Land is a primary asset for survival and development in Eastern Africa. Land supports the livelihoods of most rural people. Rural population is high: in Rwanda, Ethiopia, Burundi, Eritrea and Uganda more than 80 percent of the people live in rural areas; in Kenya and Somalia more than 60 percent live in rural areas; and, in contrast, in Djibouti only 16.3 percent live in rural areas. Land also provides diverse functions in support of ecosystem processes.
Uganda has the highest proportion of potentially arable land, whereas in Rwanda, all arable land is in use and land pressure is pushing cultivation into marginal areas. In Eritrea, 88 percent is under cultivation. Countries such as Rwanda and Burundi face enormous challenges as they are physically small with high population densities. Burundi’s population density is 265.8 per km2 and Rwanda’s 340.1 per km2. Burundi has the highest rate of deforestation in Africa, and one of the highest globally, with a 9 percent change per year. Potential arable land is negligible in Djibouti because of the extremely arid conditions in the country.
(Source: FAOSTAT 2004)
More than one-third of the land area is covered by permanent pasture and the dominant land use is livestock grazing (Figure 2). About 73 percent of the total area is characterized by desert and dryland conditions, of which significant proportions fall in Djibouti, Eritrea and Somalia.
Though immense, the potential of irrigation is underutilized. The current extent of irrigated land is largest in Somalia. followed by Ethiopia, Kenya and Burundi. In the Horn of Africa, less than 1 percent of the cultivable area is irrigated. In Ethiopia, about 214,720 hectares (ha) is irrigated, while the potentially irrigable land is estimated to be 3,328,910 ha, implying that only 6.5 percent of the potentially irrigable land is currently under irrigation. The area currently under irrigation accounts for about 3 percent of the country’s total food production. In Kenya, potentially irrigable land is estimated to be 540,000 ha, of which 52,000 ha or 9.6 percent of the potential has been developed.
Endowments and opportunities
Land is primarily utilized for agriculture (crop and livestock production), nature-based tourism and extraction of other land-based natural resources such as metal ores and oils. By putting in place appropriate institutional and policy frameworks, and conservation-based agricultural development technologies, the breadth of opportunities to be derived from land can be immense and thus hold great potential for breaking the circle of poverty. Though variable between countries, agriculture accounts for the highest share of gross domestic product (GDP), contributing 51.5 percent in Burundi, 49.9 percent in Ethiopia, 43.1 percent in Uganda and 38.9 percent in Rwanda. For Djibouti, Eritrea and Kenya, the GDP is derived from diverse service sectors.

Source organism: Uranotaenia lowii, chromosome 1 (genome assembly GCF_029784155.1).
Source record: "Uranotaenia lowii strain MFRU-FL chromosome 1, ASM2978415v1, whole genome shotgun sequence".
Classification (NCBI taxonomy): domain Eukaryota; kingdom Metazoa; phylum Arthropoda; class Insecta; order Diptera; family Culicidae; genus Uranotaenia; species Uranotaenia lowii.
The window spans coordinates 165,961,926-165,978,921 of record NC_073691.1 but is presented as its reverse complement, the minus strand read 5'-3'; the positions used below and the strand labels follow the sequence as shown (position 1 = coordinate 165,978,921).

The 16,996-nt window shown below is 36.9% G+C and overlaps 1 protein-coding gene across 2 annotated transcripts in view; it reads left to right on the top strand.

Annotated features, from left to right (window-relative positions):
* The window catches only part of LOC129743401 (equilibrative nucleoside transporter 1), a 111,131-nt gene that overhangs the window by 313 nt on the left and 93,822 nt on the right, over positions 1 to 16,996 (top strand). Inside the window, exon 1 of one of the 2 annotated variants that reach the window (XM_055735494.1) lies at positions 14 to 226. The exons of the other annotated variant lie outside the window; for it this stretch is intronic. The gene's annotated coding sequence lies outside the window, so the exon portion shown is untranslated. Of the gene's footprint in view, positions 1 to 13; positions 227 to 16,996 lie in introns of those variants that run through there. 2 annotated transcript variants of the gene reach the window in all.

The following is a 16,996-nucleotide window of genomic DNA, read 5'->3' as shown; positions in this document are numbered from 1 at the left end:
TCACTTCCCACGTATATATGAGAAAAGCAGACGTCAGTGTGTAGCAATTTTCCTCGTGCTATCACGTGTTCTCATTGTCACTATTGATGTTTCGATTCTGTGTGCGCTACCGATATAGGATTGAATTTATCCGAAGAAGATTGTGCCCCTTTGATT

Integrated land-use planning is an essential tool and defines an approach to land resources management. It introduces mechanisms and incentives for bringing about change in land allocation as well as for identifying suitable biophysical and economic uses, and it prescribes appropriate management practices and options to ensure that land resources are conserved. In Ethiopia, attempts have been made to formulate and implement integrated land-use plans at village, district, regional and national levels. The national land-use plan was based on a nationwide socioeconomic and physical land resources database. There are attempts to implement local or village level integrated land-use planning using watershed or farmer’s service cooperative boundaries as planning units. In Kenya, the watershed management approach has been used extensively to conserve and develop resources at a microlevel.
There are opportunities from agricultural research and technologies which can contribute to development, such as the use of improved seed varieties, agrochemicals and other improved agronomic practices (appropriate planting date, seeding rate, etc). This could result in substantive yield increases, as current production is often characterized by low input and management levels.
The sustainable use of land resources requires, among other things, a strong institutional framework at all levels. The mushrooming of multiple sub-regional institutions to manage resources, which are of an intercountry nature, is a key element in fostering economic growth. The Intergovernmental Authority on Development (IGAD) was put in place in 1986 with seven member countries including Djibouti, Sudan, Uganda, Kenya, Ethiopia, Eritrea and Somalia, with the aim of strengthening regional cooperation and efforts in areas of food security and environmental protection, maintenance of peace and security and humanitarian affairs, and enhancing economic cooperation and integration of member countries.
(Source: D. Balducci/Still Pictures)